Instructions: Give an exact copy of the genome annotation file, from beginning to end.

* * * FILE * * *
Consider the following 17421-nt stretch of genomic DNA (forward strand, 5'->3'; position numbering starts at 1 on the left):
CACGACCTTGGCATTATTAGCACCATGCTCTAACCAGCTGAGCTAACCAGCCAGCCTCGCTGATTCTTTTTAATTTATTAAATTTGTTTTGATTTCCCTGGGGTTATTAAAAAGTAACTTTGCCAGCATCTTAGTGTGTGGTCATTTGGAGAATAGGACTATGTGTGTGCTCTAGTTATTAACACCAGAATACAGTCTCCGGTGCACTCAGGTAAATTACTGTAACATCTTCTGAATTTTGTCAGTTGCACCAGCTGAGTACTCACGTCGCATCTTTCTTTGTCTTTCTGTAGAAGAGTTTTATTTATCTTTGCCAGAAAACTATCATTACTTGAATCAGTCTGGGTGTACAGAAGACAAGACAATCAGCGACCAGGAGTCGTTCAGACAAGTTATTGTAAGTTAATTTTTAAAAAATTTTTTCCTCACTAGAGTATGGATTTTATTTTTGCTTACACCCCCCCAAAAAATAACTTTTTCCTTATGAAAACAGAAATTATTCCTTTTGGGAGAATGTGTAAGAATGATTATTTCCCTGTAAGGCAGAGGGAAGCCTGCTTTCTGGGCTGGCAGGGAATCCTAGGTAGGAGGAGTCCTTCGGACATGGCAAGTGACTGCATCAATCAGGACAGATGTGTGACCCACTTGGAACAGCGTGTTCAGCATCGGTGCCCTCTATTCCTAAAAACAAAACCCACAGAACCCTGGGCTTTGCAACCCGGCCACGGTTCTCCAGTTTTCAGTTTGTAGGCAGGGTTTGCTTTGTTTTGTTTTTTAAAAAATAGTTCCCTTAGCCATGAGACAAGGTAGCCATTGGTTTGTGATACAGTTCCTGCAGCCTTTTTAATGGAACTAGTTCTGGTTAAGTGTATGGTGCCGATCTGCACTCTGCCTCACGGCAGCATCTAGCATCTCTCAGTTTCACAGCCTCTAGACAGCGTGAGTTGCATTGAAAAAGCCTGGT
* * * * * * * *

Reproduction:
Consider the following 17421-nt stretch of genomic DNA (forward strand, 5'->3'; position numbering starts at 1 on the left):
CACGACCTTGGCATTATTAGCACCATGCTCTAACCAGCTGAGCTAACCAGCCAGCCTCGCTGATTCTTTTTAATTTATTAAATTTGTTTTGATTTCCCTGGGGTTATTAAAAAGTAACTTTGCCAGCATCTTAGTGTGTGGTCATTTGGAGAATAGGACTATGTGTGTGCTCTAGTTATTAACACCAGAATACAGTCTCCGGTGCACTCAGGTAAATTACTGTAACATCTTCTGAATTTTGTCAGTTGCACCAGCTGAGTACTCACGTCGCATCTTTCTTTGTCTTTCTGTAGAAGAGTTTTATTTATCTTTGCCAGAAAACTATCATTACTTGAATCAGTCTGGGTGTACAGAAGACAAGACAATCAGCGACCAGGAGTCGTTCAGACAAGTTATTGTAAGTTAATTTTTAAAAAATTTTTTCCTCACTAGAGTATGGATTTTATTTTTGCTTACACCCCCCCAAAAAATAACTTTTTCCTTATGAAAACAGAAATTATTCCTTTTGGGAGAATGTGTAAGAATGATTATTTCCCTGTAAGGCAGAGGGAAGCCTGCTTTCTGGGCTGGCAGGGAATCCTAGGTAGGAGGAGTCCTTCGGACATGGCAAGTGACTGCATCAATCAGGACAGATGTGTGACCCACTTGGAACAGCGTGTTCAGCATCGGTGCCCTCTATTCCTAAAAACAAAACCCACAGAACCCTGGGCTTTGCAACCCGGCCACGGTTCTCCAGTTTTCAGTTTGTAGGCAGGGTTTGCTTTGTTTTGTTTTTTAAAAAATAGTTCCCTTAGCCATGAGACAAGGTAGCCATTGGTTTGTGATACAGTTCCTGCAGCCTTTTTAATGGAACTAGTTCTGGTTAAGTGTATGGTGCCGATCTGCACTCTGCCTCACGGCAGCATCTAGCATCTCTCAGTTTCACAGCCTCTAGACAGCGTGAGTTGCATTGAAAAAGCCTGGT